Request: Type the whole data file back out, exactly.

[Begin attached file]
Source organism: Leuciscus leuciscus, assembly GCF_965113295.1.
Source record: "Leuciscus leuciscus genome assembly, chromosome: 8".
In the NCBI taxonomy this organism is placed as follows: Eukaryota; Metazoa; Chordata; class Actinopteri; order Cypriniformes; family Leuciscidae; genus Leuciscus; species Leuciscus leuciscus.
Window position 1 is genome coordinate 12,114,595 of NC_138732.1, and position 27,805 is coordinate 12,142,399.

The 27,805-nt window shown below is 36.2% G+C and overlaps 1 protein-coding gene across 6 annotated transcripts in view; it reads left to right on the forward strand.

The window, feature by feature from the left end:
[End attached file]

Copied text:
Source organism: Leuciscus leuciscus, assembly GCF_965113295.1.
Source record: "Leuciscus leuciscus genome assembly, chromosome: 8".
In the NCBI taxonomy this organism is placed as follows: Eukaryota; Metazoa; Chordata; class Actinopteri; order Cypriniformes; family Leuciscidae; genus Leuciscus; species Leuciscus leuciscus.
Window position 1 is genome coordinate 12,114,595 of NC_138732.1, and position 27,805 is coordinate 12,142,399.

The 27,805-nt window shown below is 36.2% G+C and overlaps 1 protein-coding gene across 6 annotated transcripts in view; it reads left to right on the forward strand.

The window, feature by feature from the left end: